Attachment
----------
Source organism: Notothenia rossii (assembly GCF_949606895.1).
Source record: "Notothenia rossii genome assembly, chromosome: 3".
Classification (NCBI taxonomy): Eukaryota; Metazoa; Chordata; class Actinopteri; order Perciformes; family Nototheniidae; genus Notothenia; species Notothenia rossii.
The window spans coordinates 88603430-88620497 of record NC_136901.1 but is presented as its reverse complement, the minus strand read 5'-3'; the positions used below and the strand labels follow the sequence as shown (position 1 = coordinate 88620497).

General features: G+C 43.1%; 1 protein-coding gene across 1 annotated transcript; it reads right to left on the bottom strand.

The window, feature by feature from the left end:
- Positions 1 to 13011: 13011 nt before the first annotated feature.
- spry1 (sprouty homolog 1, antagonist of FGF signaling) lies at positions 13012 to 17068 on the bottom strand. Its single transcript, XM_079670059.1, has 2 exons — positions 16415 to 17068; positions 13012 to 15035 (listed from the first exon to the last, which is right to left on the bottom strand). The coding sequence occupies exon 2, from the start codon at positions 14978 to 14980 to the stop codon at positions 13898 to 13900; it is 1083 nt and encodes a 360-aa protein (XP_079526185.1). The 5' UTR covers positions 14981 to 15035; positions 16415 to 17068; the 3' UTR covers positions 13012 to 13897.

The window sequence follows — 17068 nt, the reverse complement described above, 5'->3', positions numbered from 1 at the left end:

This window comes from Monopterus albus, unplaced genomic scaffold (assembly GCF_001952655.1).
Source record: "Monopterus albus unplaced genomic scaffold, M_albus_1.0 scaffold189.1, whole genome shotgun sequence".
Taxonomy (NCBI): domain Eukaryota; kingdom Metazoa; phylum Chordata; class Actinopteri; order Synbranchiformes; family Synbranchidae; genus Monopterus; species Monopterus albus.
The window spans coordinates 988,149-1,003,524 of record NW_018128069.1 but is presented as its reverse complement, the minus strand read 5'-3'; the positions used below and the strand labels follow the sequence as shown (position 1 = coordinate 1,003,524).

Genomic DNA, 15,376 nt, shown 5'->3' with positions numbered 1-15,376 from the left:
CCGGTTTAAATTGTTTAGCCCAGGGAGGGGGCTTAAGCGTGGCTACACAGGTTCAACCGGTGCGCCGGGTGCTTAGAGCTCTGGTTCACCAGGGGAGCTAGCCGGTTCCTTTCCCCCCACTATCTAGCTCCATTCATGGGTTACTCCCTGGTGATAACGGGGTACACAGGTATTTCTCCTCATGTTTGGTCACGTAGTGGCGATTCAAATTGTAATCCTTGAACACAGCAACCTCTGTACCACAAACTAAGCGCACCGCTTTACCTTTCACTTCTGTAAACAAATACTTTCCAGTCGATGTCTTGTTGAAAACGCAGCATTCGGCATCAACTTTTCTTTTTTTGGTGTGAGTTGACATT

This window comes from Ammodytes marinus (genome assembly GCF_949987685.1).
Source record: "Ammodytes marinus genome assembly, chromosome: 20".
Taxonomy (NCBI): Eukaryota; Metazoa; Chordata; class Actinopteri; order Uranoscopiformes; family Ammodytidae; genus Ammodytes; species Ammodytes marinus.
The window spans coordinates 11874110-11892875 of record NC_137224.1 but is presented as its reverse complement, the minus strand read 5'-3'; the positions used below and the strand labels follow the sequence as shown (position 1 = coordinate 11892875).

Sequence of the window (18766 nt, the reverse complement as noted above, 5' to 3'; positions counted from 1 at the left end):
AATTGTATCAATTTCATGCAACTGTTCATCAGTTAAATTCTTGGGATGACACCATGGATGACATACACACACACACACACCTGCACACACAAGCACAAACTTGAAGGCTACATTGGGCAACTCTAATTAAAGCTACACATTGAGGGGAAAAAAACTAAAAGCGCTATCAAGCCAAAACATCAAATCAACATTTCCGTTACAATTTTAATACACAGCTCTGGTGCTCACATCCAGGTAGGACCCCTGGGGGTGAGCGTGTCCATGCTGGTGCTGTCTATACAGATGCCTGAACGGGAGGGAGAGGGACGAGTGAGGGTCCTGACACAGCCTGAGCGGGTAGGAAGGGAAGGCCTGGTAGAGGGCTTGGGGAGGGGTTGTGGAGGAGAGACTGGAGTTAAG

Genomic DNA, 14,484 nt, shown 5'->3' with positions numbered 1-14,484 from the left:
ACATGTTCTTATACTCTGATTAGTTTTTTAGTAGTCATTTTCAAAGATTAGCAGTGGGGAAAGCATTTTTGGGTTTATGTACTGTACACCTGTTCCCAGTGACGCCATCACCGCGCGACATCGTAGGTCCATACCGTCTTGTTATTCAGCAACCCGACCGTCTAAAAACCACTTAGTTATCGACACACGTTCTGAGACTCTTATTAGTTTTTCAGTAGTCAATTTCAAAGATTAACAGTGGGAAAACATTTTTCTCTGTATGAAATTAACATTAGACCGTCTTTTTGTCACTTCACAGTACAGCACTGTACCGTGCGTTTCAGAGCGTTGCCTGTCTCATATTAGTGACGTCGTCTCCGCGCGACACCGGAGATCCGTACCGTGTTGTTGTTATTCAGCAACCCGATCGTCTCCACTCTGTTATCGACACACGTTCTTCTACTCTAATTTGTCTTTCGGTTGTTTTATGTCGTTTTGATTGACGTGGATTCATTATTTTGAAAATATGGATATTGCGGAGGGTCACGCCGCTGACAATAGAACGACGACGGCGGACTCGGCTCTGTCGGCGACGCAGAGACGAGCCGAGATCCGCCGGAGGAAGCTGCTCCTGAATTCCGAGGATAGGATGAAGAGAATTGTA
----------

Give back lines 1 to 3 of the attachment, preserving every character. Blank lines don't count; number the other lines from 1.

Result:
Source organism: Notothenia rossii (assembly GCF_949606895.1).
Source record: "Notothenia rossii genome assembly, chromosome: 3".
Classification (NCBI taxonomy): Eukaryota; Metazoa; Chordata; class Actinopteri; order Perciformes; family Nototheniidae; genus Notothenia; species Notothenia rossii.